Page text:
On Sunday evening, October 30, 2017, as of 7:36pm, I was roaming with a friend, Maxwell-Obiri Yeboah, and a room agent somewhere in the Greater Accra region in search of a room to rent.
When I called this agent, I told him what exactly I was looking for. I needed a single room self-contained at a neat, flood-free environment. Cunning as he was, he took us to a place exactly opposite my expectations.
“This is the landlord and this is the room,” he said.
All along, I thought he was only fetching something from the house he took us to… as he had said to us he was meeting a friend there. Noticing that was where he had supposedly searched for us, I told him right away without mincing words that that was not what I asked for. I don’t like the place!
Immediately, I had a notification on WhatsApp. It was my friend, Maxwell. It read: “Solo, you’re too plain oo. I can’t say that to him [the agent] directly.”
I told him I was not an angel but I disliked others who were clothed in pretense. Here was an agent who had told me of a room of my choice at Trade Fair only to attempt swindling me. He, at all cost, wanted to ‘chop’ my GHC50 as an agent fee. Was I not right to have told him the hard truth? Truth remains but one.
This is the reason I find it surprising and ridiculous in the midst of a pool of Facebook posts and radio and television commentaries by some people calling for Ghana’s Commissioner to South Africa, George Ayisi Boateng, to be sacked.
His crime? He had met a group of the New Patriotic Party’s student wing, the Tertiary Students’ Confederacy Network (TESCON), in Kumasi in the Ashanti region, and had told them he prioritizes members of his party ahead of any other Ghanaian.
“This government is doing its best to create job opportunities and me, for instance, I told my people over there [that], it is because of NPP that I’m here so the NPP man is my priority. I told them when NDC was in power it was Kwesi Ahwoi who was there. Now we are in power so Ayisi-Boateng is here with you. My topmost priority is the problems of an NPP person before any other Ghanaian. Take it or leave it,” Mr. George Ayisi Boateng said.
Indeed, sounding convincing like Qatar Airways which boasts of going places together with its customers, Mr. Ayisi Boateng added that, “I’m not boasting [but] I’ve started meeting the NPP groups. Every weekend, I meet some group members and I tell you if I had my way, every job opportunity that will come will go to a TESCON member before any other person. And I know my colleague appointees also have the same feeling except that because of IMF, we cannot do anything now.”
I must say that I totally condemn these comments by the Commissioner to South Africa. It is obvious that these comments, indeed, do not match his age and the position he holds.
However, I vehemently disagree with persons condemning him and calling for his dismissal. What at all did Mr. Ayisi Boateng say differently that we do not know about yet— the issues of favouritism and nepotism that exist in our NDC-NPP politics?
I will not equalize the Commissioner’s comments to what the National Democratic Congress has done in the past. However, if you follow politics in this country called Ghana, you do not need to be told that if you are “any other Ghanaian” as Mr. Ayisi puts it, your source of help comes from your object of worship. Ordinary persons must only depend on God as our hope. The political manna always falls at the feet of foot soldiers and cronies whose party is in power.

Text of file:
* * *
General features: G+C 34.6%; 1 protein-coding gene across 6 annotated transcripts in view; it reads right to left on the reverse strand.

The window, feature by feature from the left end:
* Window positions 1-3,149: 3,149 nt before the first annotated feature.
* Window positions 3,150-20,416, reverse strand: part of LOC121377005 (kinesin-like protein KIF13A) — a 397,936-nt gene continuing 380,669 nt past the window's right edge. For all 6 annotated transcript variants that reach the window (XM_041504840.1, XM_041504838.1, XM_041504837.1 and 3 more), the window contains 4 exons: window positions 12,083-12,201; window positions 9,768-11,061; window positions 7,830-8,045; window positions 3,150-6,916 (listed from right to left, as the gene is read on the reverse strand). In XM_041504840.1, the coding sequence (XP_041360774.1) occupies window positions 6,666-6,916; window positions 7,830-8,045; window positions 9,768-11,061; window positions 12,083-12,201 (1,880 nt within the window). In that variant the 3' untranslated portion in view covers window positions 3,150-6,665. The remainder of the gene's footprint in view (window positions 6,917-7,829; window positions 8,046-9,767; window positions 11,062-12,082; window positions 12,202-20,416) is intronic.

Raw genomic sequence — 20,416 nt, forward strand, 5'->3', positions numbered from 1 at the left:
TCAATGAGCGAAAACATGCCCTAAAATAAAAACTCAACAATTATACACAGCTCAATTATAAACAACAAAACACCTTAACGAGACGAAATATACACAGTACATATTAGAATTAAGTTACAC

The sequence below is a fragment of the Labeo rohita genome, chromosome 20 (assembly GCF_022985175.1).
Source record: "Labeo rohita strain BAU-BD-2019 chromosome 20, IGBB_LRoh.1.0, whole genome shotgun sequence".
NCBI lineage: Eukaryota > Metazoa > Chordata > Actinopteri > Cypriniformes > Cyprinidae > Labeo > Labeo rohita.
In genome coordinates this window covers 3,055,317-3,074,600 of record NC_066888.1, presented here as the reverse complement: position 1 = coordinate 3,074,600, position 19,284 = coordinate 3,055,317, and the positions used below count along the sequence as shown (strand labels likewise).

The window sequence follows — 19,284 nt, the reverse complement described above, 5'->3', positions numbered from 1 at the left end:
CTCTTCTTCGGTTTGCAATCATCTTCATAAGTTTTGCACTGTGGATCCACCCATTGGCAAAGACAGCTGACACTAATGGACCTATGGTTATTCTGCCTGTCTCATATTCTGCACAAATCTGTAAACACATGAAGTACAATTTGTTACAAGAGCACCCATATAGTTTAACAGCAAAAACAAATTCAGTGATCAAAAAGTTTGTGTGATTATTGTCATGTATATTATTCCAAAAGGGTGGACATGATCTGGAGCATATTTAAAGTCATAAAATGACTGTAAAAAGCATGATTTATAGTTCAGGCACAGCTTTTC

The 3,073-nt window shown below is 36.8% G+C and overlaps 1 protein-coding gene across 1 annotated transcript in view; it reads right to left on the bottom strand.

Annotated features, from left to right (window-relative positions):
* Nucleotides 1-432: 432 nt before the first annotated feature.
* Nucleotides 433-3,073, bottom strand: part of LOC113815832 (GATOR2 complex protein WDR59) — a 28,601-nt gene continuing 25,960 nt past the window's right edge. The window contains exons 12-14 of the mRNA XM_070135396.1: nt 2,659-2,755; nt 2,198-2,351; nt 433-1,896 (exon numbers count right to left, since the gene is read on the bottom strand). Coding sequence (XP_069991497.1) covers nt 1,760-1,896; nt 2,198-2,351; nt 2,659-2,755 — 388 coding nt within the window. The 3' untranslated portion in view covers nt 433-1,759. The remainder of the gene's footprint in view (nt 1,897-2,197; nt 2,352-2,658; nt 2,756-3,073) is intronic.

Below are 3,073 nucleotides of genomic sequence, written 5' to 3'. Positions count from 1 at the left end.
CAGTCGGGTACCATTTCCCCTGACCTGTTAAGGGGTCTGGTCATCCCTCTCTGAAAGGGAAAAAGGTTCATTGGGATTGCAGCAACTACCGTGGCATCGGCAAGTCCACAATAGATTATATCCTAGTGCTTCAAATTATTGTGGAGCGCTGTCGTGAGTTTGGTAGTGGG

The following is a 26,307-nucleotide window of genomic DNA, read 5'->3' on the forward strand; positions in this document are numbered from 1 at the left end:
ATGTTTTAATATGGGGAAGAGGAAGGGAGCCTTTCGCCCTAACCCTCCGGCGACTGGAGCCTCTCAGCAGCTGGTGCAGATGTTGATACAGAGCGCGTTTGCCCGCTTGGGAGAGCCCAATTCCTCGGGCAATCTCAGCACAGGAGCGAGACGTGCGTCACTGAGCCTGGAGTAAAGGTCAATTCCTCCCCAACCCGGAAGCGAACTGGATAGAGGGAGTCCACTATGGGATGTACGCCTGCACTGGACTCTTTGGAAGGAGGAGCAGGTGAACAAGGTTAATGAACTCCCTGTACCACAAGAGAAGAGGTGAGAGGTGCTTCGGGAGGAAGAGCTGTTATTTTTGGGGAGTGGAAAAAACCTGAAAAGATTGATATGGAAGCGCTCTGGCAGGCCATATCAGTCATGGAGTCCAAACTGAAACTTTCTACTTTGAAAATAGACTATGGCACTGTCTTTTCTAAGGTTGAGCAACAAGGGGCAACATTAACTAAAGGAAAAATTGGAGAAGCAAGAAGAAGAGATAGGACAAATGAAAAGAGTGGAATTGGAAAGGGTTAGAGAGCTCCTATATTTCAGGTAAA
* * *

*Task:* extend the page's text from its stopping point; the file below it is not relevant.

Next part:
I have confidentially been told by both members of the NDC and NPP who secured government scholarships to study abroad at the expense of ‘any other Ghanaian’ who also qualified for the same scholarship. We are not the same Ghanaians!
What in this country is not given to members of NDC or NPP depending on whose political party is in power? From the toilets to the white collar jobs in the government sector, we see people pulling guns and knives for their political members to take over.
So, what is the crime of Mr. Ayisi Boateng? For saying the obvious? The critics of the Commissioner say such comments ought not to have come out of the mouth of a person considered a diplomat. As I have already admitted, I agree with such. However, being given a responsible political position does not necessarily make one responsible. For most of these appointees and some Ghanaian politicians, their input and output are predetermined by the corrupt system of ‘M’aban na ɛwͻ so’ [My party is in power] syndrome.
Instead of calling for the head of Mr. Ayisi Boateng, I would rather suggest we, as a people, call for a holistic national debate on how we can completely end this culture of party in power favouring its own. If we are bent on dismissing the Commissioner, however, it would be reasonable dismissing the government in power as well since they have supervised brutality of its members taking over jobs from the ordinary Ghanaian.
As it stands now, I totally agree with the Commissioner to South Africa that there are others who are more Ghanaian than others. The sad truth.
By Solomon Mensah|3FM|3news|Ghana
The writer is a broadcast journalist with Media General (3FM & TV3). Views expressed here solely remain his and do not necessarily reflect the editorial policy of his organisation.
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